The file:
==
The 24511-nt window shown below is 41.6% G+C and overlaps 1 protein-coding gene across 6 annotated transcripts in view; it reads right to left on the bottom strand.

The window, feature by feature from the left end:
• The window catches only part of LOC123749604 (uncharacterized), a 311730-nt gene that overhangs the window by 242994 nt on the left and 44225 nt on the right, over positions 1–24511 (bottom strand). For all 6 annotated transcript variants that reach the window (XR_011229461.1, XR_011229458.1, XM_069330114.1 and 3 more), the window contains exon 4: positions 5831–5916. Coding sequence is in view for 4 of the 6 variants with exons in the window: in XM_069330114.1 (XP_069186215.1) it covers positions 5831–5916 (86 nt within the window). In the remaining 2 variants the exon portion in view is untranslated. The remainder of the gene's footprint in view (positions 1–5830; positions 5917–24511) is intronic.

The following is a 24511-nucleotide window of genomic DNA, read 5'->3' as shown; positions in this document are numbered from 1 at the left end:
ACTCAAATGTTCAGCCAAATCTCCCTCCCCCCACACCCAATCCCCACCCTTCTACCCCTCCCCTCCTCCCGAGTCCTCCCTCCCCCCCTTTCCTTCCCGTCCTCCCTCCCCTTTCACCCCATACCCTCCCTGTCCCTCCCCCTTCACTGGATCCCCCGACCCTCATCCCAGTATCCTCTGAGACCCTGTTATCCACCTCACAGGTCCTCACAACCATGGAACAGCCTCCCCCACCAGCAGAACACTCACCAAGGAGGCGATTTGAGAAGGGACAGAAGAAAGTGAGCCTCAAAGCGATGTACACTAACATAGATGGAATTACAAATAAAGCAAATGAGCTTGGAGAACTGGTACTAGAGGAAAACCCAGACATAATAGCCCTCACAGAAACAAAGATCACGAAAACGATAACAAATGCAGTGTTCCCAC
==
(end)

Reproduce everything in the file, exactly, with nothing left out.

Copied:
The 24511-nt window shown below is 41.6% G+C and overlaps 1 protein-coding gene across 6 annotated transcripts in view; it reads right to left on the bottom strand.

The window, feature by feature from the left end:
• The window catches only part of LOC123749604 (uncharacterized), a 311730-nt gene that overhangs the window by 242994 nt on the left and 44225 nt on the right, over positions 1–24511 (bottom strand). For all 6 annotated transcript variants that reach the window (XR_011229461.1, XR_011229458.1, XM_069330114.1 and 3 more), the window contains exon 4: positions 5831–5916. Coding sequence is in view for 4 of the 6 variants with exons in the window: in XM_069330114.1 (XP_069186215.1) it covers positions 5831–5916 (86 nt within the window). In the remaining 2 variants the exon portion in view is untranslated. The remainder of the gene's footprint in view (positions 1–5830; positions 5917–24511) is intronic.

The following is a 24511-nucleotide window of genomic DNA, read 5'->3' as shown; positions in this document are numbered from 1 at the left end:
ACTCAAATGTTCAGCCAAATCTCCCTCCCCCCACACCCAATCCCCACCCTTCTACCCCTCCCCTCCTCCCGAGTCCTCCCTCCCCCCCTTTCCTTCCCGTCCTCCCTCCCCTTTCACCCCATACCCTCCCTGTCCCTCCCCCTTCACTGGATCCCCCGACCCTCATCCCAGTATCCTCTGAGACCCTGTTATCCACCTCACAGGTCCTCACAACCATGGAACAGCCTCCCCCACCAGCAGAACACTCACCAAGGAGGCGATTTGAGAAGGGACAGAAGAAAGTGAGCCTCAAAGCGATGTACACTAACATAGATGGAATTACAAATAAAGCAAATGAGCTTGGAGAACTGGTACTAGAGGAAAACCCAGACATAATAGCCCTCACAGAAACAAAGATCACGAAAACGATAACAAATGCAGTGTTCCCAC